Bitcoin as a token of appreciation

Yesterday, Russell Davies’ blog introduced me to the brilliant Sleaford Mods. Then, within 5 minutes Think Purpose gave me a better understanding of why ‘Why?’ can be such a prickly little question.

… asking why doesn’t necessarily get people to think why, ”why” is seen only as an invitation to justify, not to explore or analyse.

And on Twitter, Alexis Petridis introduced me to a Kickstarter for a film of Taureg guitarist in Agadez to feature in a remake of Prince’s Purple Rain, which I promptly backed.

For each of these individuals, I really want to show some appreciation. And often, when I tweet thanks or make a comment I feel like a sycophantic idiot. Great post!

I think it would be really nice if more people were to accept tips using Bitcoin, not as a way of making money but as a way of letting people show their appreciation. You can’t do it with money because of the transaction costs. But with Bitcoin it doesn’t cost anything to make the payment or to receive it.

Though, doing this might seem a bit like you think you’ve got something worth donating to, which could come off as a bit conceited.

At the moment, Bitcoin feels too much like money. Money has too much cultural baggage, people write songs about it and people can get murdered for it. But Bitcoin will no doubt start to create its own cultural baggage, good and bad. It’ll be interesting to see what this will look like.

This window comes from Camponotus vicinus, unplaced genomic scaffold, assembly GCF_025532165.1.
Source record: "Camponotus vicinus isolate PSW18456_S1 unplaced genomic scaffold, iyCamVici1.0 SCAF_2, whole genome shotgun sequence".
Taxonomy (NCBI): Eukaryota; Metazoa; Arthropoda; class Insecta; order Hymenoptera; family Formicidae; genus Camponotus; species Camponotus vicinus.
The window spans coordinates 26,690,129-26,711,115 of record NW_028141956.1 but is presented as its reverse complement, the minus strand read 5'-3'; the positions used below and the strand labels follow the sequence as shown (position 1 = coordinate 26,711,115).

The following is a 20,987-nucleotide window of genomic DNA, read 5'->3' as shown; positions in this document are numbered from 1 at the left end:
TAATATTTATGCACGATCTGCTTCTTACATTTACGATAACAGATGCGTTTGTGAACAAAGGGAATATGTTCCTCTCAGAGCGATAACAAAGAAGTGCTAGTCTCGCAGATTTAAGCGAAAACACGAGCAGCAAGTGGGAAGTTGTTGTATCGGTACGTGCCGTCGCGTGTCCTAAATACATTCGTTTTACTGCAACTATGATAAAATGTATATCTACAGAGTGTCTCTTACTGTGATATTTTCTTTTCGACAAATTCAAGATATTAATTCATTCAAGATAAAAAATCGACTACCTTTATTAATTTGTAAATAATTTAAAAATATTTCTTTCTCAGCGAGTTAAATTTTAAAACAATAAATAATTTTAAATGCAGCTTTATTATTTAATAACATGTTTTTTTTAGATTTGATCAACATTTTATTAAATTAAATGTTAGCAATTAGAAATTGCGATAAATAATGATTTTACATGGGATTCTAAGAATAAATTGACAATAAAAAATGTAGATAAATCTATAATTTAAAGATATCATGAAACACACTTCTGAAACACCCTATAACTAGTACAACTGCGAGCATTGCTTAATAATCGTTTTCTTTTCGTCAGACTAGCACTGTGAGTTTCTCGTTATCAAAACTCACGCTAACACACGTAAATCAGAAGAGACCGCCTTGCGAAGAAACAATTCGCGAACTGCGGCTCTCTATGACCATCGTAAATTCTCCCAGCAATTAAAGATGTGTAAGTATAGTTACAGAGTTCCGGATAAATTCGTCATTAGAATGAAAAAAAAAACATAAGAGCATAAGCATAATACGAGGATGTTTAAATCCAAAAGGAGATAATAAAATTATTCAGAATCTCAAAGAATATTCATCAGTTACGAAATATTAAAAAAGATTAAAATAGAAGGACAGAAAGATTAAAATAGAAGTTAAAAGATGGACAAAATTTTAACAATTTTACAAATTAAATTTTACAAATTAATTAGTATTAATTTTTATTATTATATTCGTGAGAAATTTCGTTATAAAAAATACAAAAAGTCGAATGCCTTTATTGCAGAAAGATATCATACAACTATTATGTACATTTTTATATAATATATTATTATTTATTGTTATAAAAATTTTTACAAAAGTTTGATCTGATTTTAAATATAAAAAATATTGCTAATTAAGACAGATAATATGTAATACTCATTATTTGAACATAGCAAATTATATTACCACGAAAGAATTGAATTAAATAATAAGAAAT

It’s only a matter of time before Bitcoin starts to get name-checked by Macklemore.

So yeah, anyway 188tVYogeE1oN434pGtaqnMp6bnvA8zDnQ

Four Tet – Beat It

Here’s Kieren Hebnen making a beat out of Michael Jackson’s Beat It from vinyl in 10 minutes. It’s pretty brilliant.

It struck me that, in the 60s and 70s, music was so much about showmanship, skill and musicianship; epic 6 minute solos and playing guitars with your teeth. There’s obviously still a lot of that about, but since punk, being good at stuff is very often a disadvantage. Skill is so often seen as just trying too hard. Punk created a real distaste of musicianship. But I think Kieren manages to pull off something in between here- it’s essentially a very skilful thing to do but he manages to do it in a really laid back, paired down way. He’s not even using a keyboard.

I love it the way you can see the bits he’s really enjoying when he starts to nod his head. Looks like he’s using Ableton Live.

▶ Beat This Episode 19 FOUR TET – YouTube.